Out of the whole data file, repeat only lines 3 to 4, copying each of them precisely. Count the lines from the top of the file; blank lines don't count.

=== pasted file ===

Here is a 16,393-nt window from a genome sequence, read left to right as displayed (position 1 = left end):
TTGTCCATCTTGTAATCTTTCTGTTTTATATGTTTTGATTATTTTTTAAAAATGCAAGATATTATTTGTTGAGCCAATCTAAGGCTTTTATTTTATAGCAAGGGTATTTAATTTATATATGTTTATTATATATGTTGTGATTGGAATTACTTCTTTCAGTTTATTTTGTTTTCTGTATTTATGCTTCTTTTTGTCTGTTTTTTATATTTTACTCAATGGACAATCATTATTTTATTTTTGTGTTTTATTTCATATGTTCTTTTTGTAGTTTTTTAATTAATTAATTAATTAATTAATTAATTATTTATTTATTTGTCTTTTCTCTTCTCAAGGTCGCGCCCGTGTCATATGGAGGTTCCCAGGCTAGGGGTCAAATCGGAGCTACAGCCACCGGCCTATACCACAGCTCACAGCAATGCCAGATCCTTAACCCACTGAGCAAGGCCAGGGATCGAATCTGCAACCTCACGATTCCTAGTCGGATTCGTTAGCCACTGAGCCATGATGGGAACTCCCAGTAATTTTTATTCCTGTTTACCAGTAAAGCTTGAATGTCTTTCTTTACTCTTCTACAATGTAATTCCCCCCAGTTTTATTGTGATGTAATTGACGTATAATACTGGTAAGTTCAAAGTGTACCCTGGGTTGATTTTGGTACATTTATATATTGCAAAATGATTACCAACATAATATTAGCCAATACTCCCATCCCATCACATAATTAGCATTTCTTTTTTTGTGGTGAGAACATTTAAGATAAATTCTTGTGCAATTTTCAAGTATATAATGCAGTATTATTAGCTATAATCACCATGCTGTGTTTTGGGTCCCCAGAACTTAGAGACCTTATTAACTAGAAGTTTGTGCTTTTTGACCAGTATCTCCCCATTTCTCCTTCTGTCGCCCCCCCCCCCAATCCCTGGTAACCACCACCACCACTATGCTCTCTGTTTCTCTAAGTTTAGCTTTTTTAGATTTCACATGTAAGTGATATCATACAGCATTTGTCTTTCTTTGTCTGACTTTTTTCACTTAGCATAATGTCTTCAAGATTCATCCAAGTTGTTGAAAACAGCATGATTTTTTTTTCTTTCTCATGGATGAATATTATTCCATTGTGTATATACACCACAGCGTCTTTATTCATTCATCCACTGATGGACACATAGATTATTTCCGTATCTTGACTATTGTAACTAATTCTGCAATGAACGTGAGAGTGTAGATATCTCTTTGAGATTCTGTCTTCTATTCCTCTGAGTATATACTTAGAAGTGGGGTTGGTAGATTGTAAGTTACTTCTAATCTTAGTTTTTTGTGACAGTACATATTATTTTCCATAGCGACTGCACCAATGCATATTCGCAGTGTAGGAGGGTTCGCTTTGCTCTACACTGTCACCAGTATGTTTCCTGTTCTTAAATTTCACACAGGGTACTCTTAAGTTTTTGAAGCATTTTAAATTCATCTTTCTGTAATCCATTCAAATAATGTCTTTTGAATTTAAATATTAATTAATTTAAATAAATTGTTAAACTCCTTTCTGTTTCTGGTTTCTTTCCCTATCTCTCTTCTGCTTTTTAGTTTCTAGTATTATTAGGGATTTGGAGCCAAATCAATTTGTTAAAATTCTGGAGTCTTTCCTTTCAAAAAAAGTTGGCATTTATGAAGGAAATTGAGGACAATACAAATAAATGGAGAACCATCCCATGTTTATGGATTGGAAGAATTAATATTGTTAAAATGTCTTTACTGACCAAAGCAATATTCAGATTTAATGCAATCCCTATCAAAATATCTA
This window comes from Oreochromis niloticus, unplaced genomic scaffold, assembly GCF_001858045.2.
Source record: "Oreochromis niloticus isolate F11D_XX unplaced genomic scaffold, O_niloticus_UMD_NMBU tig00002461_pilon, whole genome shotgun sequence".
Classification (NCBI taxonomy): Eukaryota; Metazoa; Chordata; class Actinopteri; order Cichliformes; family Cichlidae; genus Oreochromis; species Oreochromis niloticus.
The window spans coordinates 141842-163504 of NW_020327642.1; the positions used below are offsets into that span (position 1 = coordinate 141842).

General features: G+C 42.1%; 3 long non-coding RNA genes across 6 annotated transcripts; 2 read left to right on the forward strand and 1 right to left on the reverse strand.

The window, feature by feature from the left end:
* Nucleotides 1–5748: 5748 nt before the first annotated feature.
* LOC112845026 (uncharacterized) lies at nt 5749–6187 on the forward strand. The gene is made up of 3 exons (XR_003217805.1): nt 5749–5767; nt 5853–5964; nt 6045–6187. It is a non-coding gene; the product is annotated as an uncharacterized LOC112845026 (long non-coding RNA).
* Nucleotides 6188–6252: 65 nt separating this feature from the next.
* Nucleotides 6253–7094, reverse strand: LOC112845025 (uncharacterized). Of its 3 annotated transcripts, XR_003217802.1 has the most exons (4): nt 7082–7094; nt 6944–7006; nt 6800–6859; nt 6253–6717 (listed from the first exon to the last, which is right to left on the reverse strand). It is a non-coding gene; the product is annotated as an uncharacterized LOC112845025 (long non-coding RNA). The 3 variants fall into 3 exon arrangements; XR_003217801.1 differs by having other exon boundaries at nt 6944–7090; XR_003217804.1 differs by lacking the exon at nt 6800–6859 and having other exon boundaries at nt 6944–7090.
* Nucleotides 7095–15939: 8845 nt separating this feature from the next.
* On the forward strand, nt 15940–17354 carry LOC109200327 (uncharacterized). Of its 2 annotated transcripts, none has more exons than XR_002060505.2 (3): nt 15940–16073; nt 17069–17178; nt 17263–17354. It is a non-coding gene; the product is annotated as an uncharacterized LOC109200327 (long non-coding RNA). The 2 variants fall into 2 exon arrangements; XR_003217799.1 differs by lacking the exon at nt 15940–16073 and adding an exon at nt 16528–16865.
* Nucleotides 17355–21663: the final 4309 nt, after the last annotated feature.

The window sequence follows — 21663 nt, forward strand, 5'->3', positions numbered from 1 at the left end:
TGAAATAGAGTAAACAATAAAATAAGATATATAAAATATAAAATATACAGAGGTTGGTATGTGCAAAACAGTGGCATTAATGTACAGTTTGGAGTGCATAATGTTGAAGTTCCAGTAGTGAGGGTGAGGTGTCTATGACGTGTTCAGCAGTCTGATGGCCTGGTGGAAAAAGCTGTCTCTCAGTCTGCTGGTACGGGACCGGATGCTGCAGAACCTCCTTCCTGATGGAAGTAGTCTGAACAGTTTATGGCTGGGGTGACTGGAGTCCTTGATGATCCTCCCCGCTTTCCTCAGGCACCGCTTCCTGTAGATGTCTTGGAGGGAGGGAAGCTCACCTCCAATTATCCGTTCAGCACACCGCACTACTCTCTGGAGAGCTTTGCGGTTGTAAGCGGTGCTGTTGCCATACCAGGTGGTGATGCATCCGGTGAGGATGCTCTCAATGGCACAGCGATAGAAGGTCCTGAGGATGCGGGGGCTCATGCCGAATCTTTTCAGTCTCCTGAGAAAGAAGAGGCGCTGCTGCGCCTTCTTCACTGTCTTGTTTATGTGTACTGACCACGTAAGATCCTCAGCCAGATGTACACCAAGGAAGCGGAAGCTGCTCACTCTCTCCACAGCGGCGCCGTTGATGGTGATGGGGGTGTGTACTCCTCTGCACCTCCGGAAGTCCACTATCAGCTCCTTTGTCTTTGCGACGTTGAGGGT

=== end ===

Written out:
This window comes from Oreochromis niloticus, unplaced genomic scaffold, assembly GCF_001858045.2.
Source record: "Oreochromis niloticus isolate F11D_XX unplaced genomic scaffold, O_niloticus_UMD_NMBU tig00002461_pilon, whole genome shotgun sequence".